Heart Attack on a Hook
Eating fish is not healthy for your heart! Heavy metals are concentrated in tuna because of the contaminated fish they eat. Tuna flesh is loaded with heavy metals that attack the heart muscle, so the toxicity outweighs any possible health benefits of omega-3 fatty acids. According to a recent study published in the American Heart Association’s journal, men with the highest levels of mercury increased their risk for heart disease by 60 percent and their risk of dying of a heart attack by 70 percent. Do your heart a favor—put down the fish fork and pick up a safer source of omega-3s, such as walnuts and flaxseeds.

Would You Eat Your Dog?
How about a fish who’s as smart as a dog? Dr. Theresa Burt de Perera, an Oxford University scientist, recently published research showing that fish learn faster than dogs. And University of Edinburgh biologist Culum Brown says, “In many areas, such as memory, their cognitive powers match or exceed those of ‘higher’ vertebrates, including non-human primates.”

Sorry, Charlie
Unlike a certain cartoon tuna, fish aren’t begging to be caught. Tuna are chased until they move into a tight group, and then a net is lowered around them. They are dragged against rocks and debris, and some fish suffocate from the sheer weight of other fish pressing against them. Large tuna are impaled on longlines—which are miles of barbed hooks that are left in the ocean for days at a time.

Death, Sopranos-Style
Think “swimming with the fishes” in reverse. “Hit men” dump smaller tuna onto ice, where they slowly freeze to death or are crushed when thousands of their schoolmates are piled on top of them. Tuna caught on longlines are beaten until they become unconscious before they are thrown into the freezer—and that’s if they haven’t already bled to death while struggling to free themselves!

Factory Fish Bowls
Because fishing trawlers are increasingly emptying the seas of more and more of their inhabitants, fish are now being raised on “farms.” Small tuna are captured and dumped into netted pens. They are fattened on pellets of concentrated fish flesh and killed when they get big enough—if they don’t die first from the parasites and diseases that thrive in extremely crowded conditions.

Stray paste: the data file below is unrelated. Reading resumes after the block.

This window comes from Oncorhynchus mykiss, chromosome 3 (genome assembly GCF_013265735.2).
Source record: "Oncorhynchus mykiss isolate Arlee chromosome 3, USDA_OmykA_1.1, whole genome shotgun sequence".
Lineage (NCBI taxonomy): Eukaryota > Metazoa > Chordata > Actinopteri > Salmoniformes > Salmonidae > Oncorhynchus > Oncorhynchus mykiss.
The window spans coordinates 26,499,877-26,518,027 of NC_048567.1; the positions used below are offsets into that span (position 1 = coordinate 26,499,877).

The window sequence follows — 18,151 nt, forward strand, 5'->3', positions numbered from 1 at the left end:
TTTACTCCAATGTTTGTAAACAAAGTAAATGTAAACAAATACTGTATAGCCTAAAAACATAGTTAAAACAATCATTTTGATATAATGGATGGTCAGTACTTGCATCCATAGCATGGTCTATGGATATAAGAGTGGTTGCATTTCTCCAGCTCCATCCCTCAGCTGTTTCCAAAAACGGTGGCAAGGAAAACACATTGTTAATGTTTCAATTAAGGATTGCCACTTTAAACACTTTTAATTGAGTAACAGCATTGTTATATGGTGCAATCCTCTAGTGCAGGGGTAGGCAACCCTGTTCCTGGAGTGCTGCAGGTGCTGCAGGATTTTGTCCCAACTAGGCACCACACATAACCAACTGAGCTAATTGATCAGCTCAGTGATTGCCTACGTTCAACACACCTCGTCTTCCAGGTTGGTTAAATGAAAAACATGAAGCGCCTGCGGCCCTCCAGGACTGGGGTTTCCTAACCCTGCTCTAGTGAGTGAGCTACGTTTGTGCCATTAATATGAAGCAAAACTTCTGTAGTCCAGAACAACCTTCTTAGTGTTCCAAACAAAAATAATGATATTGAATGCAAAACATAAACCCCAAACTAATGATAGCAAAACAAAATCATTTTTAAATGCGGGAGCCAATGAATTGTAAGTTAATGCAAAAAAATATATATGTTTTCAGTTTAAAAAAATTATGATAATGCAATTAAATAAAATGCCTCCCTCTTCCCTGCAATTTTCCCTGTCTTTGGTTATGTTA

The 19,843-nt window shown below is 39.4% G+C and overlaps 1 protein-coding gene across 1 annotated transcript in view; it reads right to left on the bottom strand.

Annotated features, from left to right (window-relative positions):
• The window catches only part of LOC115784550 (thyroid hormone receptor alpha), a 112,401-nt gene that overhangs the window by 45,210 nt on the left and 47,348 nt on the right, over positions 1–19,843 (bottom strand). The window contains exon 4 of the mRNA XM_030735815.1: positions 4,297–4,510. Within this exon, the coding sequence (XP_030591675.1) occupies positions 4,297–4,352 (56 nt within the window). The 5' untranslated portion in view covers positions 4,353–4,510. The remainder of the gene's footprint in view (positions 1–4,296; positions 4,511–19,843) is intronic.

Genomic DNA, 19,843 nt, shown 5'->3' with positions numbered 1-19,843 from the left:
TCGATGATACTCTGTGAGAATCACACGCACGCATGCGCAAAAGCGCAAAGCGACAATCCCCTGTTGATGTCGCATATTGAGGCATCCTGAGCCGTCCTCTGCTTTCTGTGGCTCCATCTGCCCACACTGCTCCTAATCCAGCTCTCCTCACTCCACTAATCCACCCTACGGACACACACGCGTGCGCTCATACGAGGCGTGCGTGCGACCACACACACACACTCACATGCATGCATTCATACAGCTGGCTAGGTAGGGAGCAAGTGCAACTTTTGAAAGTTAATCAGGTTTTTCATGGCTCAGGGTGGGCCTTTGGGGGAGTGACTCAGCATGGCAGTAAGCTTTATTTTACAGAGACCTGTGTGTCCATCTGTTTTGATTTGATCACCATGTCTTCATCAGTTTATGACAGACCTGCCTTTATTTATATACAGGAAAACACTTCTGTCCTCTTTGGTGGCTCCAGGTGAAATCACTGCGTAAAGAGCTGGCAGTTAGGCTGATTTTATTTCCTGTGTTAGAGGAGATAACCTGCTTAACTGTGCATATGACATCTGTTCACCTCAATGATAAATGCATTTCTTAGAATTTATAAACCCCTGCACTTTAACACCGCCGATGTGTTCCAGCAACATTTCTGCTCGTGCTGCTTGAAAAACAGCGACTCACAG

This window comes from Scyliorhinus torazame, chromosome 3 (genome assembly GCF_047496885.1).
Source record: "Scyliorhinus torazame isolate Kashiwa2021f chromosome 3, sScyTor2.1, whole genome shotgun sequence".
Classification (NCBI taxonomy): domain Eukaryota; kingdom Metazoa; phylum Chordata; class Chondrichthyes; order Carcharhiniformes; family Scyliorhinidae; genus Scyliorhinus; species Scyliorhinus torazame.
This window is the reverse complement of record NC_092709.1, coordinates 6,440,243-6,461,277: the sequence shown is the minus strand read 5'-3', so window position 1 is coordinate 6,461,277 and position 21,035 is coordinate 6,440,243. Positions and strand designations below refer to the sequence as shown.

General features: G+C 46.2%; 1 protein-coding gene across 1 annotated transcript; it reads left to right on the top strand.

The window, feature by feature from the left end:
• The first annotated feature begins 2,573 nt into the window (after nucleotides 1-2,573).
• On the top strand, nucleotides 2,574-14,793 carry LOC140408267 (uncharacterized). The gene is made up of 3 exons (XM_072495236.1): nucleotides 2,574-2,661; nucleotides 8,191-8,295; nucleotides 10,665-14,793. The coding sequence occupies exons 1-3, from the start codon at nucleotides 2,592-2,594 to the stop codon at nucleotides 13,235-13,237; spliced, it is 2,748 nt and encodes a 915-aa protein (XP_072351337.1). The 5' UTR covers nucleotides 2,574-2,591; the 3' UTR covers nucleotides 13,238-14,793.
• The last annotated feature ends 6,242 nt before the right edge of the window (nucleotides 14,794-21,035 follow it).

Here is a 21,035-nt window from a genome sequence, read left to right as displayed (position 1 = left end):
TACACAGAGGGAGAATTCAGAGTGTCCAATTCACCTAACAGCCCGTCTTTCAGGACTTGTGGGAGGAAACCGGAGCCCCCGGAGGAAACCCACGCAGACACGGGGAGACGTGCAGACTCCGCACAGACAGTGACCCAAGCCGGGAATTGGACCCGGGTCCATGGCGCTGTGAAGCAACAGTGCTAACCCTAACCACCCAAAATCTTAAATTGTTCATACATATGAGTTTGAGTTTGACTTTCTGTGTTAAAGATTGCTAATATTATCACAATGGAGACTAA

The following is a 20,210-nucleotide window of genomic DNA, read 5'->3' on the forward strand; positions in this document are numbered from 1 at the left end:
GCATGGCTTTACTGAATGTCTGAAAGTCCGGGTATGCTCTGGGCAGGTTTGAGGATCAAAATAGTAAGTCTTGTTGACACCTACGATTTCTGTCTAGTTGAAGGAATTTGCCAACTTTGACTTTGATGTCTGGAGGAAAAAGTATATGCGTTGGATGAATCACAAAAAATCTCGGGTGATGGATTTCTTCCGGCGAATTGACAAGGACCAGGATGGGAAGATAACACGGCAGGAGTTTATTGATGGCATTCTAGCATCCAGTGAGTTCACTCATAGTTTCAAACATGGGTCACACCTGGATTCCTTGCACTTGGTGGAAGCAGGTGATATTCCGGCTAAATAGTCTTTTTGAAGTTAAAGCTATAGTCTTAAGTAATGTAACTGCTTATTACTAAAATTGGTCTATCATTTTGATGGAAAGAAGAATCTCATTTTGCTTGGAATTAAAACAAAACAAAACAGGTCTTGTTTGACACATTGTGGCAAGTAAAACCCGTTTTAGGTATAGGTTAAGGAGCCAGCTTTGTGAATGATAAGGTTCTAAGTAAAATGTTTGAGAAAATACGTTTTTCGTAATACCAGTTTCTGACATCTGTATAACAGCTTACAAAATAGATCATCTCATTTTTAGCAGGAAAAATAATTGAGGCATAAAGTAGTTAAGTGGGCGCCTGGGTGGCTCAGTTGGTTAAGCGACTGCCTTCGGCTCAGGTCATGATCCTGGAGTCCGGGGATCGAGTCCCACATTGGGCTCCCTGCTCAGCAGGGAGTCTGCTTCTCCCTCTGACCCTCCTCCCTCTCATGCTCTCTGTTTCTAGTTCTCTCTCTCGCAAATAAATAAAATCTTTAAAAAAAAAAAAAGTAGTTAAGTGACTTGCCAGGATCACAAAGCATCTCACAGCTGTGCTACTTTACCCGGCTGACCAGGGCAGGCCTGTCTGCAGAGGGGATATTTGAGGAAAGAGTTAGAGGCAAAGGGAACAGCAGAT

Sickening Sashimi
Stay away from the sushi buffet if you don’t want to spend the next day at the porcelain palace. Seafood is the number one cause of food poisoning in the United States. According to the Centers for Disease Control and Prevention, there are about 75 million cases of foodborne illness every year, including hundreds of thousands of hospitalizations and thousands of deaths.

Dolphin-Unsafe Tuna
Tuna is about as “dolphin-friendly” as a boat propeller. Even if dolphins aren’t “accidentally” trapped in tuna nets, they are still killed intentionally by Japanese tuna anglers because they prey on tuna. Entire pods of whales and dolphins are rounded up and driven into shallow water where all but the youngest (who are captured and sold to aquariums) are slaughtered with knives and machetes.

Tuna-Safe Tuna
Vegetarian tuna, available from http://www.vegieworld.com, is a double-take fake tuna that is perfect for sandwiches, casseroles, and “fish” cakes. It is packed with protein and has an uncanny “tuna” flavor and texture, but it’s free of mercury, harmful bacteria, and suffering. Vegetarian starter kit

If you’re “fishing” for a heart-smart diet that has been proved to actually reverse heart disease while also reducing the risk of cancer, diabetes, and obesity and that is good for the environment as well as fish-friendly—a vegetarian diet is the perfect catch.

Order a free vegetarian starter kit and we’ll send you great-tasting recipes, nutrition information—and everything else you’ll need to make the easy switch to a healthy vegetarian diet.

Even if dolphins aren’t “accidentally” trapped in tuna nets, they are still killed intentionally by Japanese tuna anglers because they prey on tuna. Entire pods of whales and dolphins are rounded up and driven into shallow water where all but the youngest (who are captured and sold to aquariums) are slaughtered with knives and machetes.
I saw footage of this once, but it never made any sense to me. Why would they kill hundreds and thousands of dolphins and leave them rotting at the beach ? - They're eliminating the competition for their fishing grounds. Clever.
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Re: Those Aren't Fish; They're Sea Kittens!

Post by hey911 » Wed Jan 14, 2009 7:57 am

Ever hear of the term "cold as a fish"? Regardless of the the cognitive abilities of certain types of fish, they have no emotional centers in their brains. Most of the fish we eat are "feeder" fish, which are predated on by other aquatic carnivores and the like. Like it or not we are a omnivorous species, and it is quite natural for us to be predatory when our diets require it.

Smart practices like portion size, consideration of children, and pregnant women can allow people to safely benefit from the health giving properties of eating fish.

Example - http://www.epa.gov/waterscience/fish/advice/
From the US Environmental Protection Agency: